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Violations, Law Enforcement and Management

Please, how do site owners manage violations if the user responsible had deleted his or her account to escape the law?

How do we play safe even after giving users the power to delete their content and account?

Replies (4)
    • My suggestion is for a feature that marks the account FROZEN once deleted by the owner.

      In the frozen state, the account will be accessible to the Admin only and not to the public or owner.

      Admin will be able to set preferred number of days after which content will be finally automatically deleted.

      This will enable site owners to cooperates with the government against offenders when needed.

      • It depends on you site compliance requirements and applicable local laws. Most global networks need to be compliant with GDPR, which includes the so called RTBF rule - Right To Be Forgotten. The rule requires site operators to delete any all personally identifying data if the user requests to. There may be a way to retain some data for short period of time as part of backup and system integrity policy, in which case you may be required to give access to that data - but that also depends on type of request, court order or warrants, etc, etc. I have never seen or heard of any cases where network operators were required to retain data. Required to give access to retained data - yes, but never required to retain. If that what you want to do proactively - make sure it's explained in your privacy policy and terms of use, and check with your privacy lawyer to ensure that you are not in violation of any applicable compliance scopes lie GDPR or CCPA (penalties can be steep).

        • It depends on you site compliance requirements and applicable local laws. Most global networks need to be compliant with GDPR, which includes the so called RTBF rule - Right To Be Forgotten. The rule requires site operators to delete any all personally identifying data if the user requests to. There may be a way to retain some data for short period of time as part of backup and system integrity policy, in which case you may be required to give access to that data - but that also depends on type of request, court order or warrants, etc, etc. I have never seen or heard of any cases where network operators were required to retain data. Required to give access to retained data - yes, but never required to retain. If that what you want to do proactively - make sure it's explained in your privacy policy and terms of use, and check with your privacy lawyer to ensure that you are not in violation of any applicable compliance scopes lie GDPR or CCPA (penalties can be steep).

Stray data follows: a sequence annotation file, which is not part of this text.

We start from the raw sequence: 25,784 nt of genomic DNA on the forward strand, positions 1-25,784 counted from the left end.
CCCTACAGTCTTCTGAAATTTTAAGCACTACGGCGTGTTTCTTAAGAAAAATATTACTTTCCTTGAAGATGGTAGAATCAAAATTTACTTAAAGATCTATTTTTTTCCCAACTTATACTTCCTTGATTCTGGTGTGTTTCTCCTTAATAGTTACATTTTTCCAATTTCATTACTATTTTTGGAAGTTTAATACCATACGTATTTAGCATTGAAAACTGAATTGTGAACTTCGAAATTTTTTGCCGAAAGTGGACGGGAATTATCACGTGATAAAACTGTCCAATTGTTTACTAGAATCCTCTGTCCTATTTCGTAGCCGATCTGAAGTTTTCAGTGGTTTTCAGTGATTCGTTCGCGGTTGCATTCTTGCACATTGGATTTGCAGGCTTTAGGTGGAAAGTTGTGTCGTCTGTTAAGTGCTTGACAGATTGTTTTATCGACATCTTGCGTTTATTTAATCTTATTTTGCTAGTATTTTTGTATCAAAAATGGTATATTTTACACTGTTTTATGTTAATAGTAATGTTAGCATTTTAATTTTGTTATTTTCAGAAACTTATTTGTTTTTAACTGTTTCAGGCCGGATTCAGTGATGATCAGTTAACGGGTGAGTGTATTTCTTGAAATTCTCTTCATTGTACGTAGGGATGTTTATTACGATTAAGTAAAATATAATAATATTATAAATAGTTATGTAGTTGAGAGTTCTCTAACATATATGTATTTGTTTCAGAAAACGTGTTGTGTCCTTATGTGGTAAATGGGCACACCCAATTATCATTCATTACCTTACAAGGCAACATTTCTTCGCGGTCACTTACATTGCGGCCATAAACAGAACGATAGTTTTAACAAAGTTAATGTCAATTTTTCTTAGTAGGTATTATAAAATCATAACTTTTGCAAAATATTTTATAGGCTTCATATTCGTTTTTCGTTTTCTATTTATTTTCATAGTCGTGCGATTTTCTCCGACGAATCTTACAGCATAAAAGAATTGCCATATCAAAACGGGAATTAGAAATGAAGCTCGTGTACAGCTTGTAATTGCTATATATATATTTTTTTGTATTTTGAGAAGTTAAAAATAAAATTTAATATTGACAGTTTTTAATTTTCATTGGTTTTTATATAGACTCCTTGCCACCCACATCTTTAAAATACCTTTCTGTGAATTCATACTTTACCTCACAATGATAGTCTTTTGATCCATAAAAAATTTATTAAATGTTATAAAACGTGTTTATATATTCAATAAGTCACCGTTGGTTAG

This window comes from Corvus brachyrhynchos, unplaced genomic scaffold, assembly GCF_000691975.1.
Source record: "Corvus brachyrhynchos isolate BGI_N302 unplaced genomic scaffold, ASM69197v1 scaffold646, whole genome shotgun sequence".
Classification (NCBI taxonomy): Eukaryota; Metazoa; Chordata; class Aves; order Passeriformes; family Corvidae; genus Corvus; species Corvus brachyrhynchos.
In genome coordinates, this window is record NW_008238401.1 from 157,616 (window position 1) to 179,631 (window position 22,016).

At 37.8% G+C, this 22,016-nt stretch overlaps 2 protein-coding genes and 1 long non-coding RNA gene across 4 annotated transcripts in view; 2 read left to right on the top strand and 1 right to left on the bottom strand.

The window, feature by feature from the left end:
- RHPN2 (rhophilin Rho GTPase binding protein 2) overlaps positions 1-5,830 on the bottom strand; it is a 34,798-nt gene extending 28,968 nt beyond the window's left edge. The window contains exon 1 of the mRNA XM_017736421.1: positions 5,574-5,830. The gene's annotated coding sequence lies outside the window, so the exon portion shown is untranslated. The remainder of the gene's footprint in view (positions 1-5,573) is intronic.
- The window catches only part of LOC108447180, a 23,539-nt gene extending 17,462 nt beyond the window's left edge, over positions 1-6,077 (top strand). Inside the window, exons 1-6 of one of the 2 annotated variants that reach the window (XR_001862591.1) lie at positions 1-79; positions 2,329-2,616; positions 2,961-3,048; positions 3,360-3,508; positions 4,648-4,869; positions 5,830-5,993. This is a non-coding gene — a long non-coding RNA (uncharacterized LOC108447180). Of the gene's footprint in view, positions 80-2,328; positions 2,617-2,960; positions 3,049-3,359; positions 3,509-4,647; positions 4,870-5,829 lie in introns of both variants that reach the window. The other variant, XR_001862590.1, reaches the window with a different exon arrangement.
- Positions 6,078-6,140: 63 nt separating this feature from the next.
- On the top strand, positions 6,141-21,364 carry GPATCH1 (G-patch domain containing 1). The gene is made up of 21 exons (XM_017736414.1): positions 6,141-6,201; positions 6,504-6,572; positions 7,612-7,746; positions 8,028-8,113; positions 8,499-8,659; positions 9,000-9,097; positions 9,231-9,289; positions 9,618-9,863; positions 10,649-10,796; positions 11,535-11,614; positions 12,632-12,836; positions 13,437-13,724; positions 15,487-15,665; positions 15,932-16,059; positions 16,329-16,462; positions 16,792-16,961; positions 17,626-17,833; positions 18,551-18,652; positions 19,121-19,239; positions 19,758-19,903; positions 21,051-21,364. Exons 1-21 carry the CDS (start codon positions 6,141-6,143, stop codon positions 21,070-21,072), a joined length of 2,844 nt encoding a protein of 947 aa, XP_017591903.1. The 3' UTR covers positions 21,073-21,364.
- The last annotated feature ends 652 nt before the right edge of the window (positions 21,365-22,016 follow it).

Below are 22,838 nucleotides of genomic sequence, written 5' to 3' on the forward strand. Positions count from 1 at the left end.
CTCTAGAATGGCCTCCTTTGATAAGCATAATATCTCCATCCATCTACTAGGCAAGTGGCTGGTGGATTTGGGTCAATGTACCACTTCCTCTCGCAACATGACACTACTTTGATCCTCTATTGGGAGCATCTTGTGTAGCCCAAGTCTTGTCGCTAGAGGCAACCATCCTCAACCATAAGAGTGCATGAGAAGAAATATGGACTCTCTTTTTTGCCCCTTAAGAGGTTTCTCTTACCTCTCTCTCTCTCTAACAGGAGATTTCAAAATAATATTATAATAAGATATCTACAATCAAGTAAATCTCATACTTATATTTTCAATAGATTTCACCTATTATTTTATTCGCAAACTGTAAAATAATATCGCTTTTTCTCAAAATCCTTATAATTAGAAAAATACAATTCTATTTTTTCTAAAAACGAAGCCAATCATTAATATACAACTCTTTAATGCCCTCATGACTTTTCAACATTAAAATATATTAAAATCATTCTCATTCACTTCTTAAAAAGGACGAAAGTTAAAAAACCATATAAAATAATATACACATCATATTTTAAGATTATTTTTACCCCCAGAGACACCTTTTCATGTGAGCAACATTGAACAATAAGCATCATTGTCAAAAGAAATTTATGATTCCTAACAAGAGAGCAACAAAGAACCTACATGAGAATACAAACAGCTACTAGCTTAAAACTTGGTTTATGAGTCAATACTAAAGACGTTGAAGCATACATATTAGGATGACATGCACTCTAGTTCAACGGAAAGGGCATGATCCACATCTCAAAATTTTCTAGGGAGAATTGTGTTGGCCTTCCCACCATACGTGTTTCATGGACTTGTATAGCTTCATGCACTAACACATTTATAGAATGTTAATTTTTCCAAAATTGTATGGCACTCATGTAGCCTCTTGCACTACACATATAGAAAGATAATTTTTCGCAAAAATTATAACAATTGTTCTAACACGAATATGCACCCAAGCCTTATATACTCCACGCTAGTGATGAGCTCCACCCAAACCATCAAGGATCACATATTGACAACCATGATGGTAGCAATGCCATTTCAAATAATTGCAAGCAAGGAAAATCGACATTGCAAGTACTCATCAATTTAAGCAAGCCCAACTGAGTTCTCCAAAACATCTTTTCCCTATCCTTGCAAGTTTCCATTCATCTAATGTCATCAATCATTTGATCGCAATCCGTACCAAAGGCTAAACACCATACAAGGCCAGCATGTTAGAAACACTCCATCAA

There is no requirement from any quarter to retain data. This is a safeguard that depends on the the type of network.

          Yes, the privacy and TOS is basic, but complainants most times will join both the offender and the network as defendants in a law suit and if the offender wants to be Smart, he could delete every trace available (because they will be the first to smell the trouble) and the network only will be left to face the charges if the offender could not be traced.

          To prevent this scenario from happening putting the network in serious trouble, there will be need to proactively retain data for a specified period of time as expressly stated in privacy policy.

          But UNA doesn't have this capability for initiatives that are public and social in nature.

          I took time to read through Facebook TOS & Privacy Policy to realize the importance of this missing feature.

          • This makes sense to me, at least this way, the site admins can make all the necessary investigations needed which will in turn assist the law a great deal

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            DeDiary
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